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New Fifth Avenue angle parking gets two thumbs up

The city is receiving accolades for changing Fifth Avenue downtown from parallel parking to angle parking.

Two local organizations, Downtown Prince George and Tourism PG, have given their support to the change, which was implemented earlier this year.

“We appreciate that angle parking increases the number of on-street parking, accommodates faster and easier parking, and calms traffic by narrowing the street,” wrote Eoin Foley, president of Downtown Prince George in a letter to council. “We believe that increased angle parking contributes to creating a better, safer and more accessible downtown.”

Foley said feedback from its members has been positive about the change.

“Having a beautiful, safe and vibrant downtown is vital to attracting visitors to our city. These improvements will help to slow the traffic down and make it easier to park in the downtown core, which encourages more shopping, dining and exploring by both visitors and locals,” wrote Erica Hummel, chief executive officer of Tourism PG.

Both groups, however, pushed for more improvements downtown. Both called on council to install a traffic light at First Avenue and Queensway.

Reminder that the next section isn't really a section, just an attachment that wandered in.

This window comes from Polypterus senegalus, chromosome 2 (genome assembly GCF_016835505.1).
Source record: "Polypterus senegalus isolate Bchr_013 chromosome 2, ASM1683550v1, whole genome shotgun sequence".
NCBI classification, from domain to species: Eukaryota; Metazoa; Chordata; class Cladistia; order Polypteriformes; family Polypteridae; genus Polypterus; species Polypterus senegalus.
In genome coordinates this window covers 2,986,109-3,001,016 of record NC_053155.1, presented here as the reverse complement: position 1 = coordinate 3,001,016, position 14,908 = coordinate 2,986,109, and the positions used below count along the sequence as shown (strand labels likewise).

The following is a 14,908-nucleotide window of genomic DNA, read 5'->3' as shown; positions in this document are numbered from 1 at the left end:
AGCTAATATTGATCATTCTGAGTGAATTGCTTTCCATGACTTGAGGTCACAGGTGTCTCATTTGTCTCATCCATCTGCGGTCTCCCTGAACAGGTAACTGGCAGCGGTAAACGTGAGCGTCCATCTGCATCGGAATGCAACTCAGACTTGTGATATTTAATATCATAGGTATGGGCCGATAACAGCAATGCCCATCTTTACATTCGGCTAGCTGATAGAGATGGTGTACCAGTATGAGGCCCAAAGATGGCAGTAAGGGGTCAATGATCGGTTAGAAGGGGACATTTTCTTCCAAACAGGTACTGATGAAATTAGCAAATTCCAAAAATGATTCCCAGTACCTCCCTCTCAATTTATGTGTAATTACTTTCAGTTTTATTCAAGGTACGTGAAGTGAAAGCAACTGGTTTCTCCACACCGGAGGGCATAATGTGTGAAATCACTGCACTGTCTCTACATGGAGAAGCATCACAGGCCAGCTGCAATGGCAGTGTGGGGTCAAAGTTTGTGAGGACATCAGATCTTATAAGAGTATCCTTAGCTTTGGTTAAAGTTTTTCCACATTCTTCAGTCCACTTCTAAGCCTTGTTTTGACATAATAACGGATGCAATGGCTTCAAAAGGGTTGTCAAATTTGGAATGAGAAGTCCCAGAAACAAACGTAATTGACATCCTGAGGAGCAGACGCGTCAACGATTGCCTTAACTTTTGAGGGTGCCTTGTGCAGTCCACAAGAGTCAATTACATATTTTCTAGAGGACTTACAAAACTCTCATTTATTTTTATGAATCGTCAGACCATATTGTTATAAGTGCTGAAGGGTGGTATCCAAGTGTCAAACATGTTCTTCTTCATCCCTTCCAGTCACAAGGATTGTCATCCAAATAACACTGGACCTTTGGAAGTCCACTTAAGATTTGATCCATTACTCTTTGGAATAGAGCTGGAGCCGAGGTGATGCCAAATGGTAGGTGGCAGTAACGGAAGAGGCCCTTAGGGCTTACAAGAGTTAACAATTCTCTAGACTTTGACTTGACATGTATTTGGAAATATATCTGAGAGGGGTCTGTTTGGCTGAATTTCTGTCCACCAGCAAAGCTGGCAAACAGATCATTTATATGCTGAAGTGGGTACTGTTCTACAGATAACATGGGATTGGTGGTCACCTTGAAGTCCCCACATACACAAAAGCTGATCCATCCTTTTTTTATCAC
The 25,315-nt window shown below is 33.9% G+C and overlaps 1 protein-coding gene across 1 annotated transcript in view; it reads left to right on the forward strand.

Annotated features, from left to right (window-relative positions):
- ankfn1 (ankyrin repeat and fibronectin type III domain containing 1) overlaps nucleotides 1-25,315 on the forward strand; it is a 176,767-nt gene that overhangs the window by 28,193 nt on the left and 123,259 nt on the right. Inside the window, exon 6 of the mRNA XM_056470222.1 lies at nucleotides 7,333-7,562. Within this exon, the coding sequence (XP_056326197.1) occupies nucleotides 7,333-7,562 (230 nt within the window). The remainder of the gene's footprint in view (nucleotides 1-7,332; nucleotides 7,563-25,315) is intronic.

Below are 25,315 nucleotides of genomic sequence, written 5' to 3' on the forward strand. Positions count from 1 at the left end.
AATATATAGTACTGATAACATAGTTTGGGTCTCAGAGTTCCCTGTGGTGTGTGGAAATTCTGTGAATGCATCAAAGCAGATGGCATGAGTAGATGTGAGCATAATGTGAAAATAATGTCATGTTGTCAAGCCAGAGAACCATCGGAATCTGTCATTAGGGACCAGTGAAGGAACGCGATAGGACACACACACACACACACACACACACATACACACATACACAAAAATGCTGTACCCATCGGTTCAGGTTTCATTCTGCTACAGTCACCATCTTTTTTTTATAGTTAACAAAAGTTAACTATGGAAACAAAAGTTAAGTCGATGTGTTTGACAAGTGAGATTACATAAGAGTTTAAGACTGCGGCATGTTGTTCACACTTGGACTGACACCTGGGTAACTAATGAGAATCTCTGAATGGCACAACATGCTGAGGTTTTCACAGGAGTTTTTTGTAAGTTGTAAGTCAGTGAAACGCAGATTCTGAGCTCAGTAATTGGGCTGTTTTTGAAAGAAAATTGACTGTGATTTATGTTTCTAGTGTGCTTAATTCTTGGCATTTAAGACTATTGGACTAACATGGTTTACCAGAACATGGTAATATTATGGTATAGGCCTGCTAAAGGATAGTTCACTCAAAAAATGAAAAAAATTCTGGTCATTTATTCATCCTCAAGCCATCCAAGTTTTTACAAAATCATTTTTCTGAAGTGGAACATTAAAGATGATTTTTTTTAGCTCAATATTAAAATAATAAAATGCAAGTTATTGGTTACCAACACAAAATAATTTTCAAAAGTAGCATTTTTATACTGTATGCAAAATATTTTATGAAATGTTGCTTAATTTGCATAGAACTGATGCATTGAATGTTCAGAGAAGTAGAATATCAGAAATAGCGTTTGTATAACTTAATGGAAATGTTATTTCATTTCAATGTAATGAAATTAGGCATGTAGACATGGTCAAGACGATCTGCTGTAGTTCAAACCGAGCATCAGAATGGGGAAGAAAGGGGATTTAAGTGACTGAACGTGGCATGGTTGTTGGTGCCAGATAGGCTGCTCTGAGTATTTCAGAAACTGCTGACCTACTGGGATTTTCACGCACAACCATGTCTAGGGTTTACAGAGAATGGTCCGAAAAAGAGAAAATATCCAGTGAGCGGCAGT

Foley also added some other requests for council which included adding planters along Fifth Avenue and painting the bulb-outs created at the end of each block, complete angle parking proposals on Second Avenue and Seventh Avenue, convert Second Avenue to a two-way street, and include four-way stops at appropriate intersections.

Coun. Jillian Merrick said that a traffic light at First and Queensway should be a high priority for the city. Director of engineering Dave Dyer said the project is already underway.

Coun. Brian Skakun expressed some concern about the bulb-outs created to accommodate the angle parking.

“My concern is the way we’ve tied up traffic,” said Skakun. “One vehicle can stop traffic from going straight through, turning right, turn left. It really creates a bottleneck.”

He also raised a concern about snow-clearing in the winter, asking whether the bollards installed will come off for snow clearing and whether it will be more labour intensive, in the long run, to remove them for snow clearing.

Dyer said the hope is to have full bulb-outs installed, as at other locations in the city. That, however, will cost $3 million, which could be phased in.

“This was an attempt to delineate safe crossing for pedestrians at these intersections,” he said.

Mayor Lyn Hall said other communities have gotten creative in creating bulb-outs, adding communities in the Okanagan have used wood from heritage buildings to dress up the bulb-outs.


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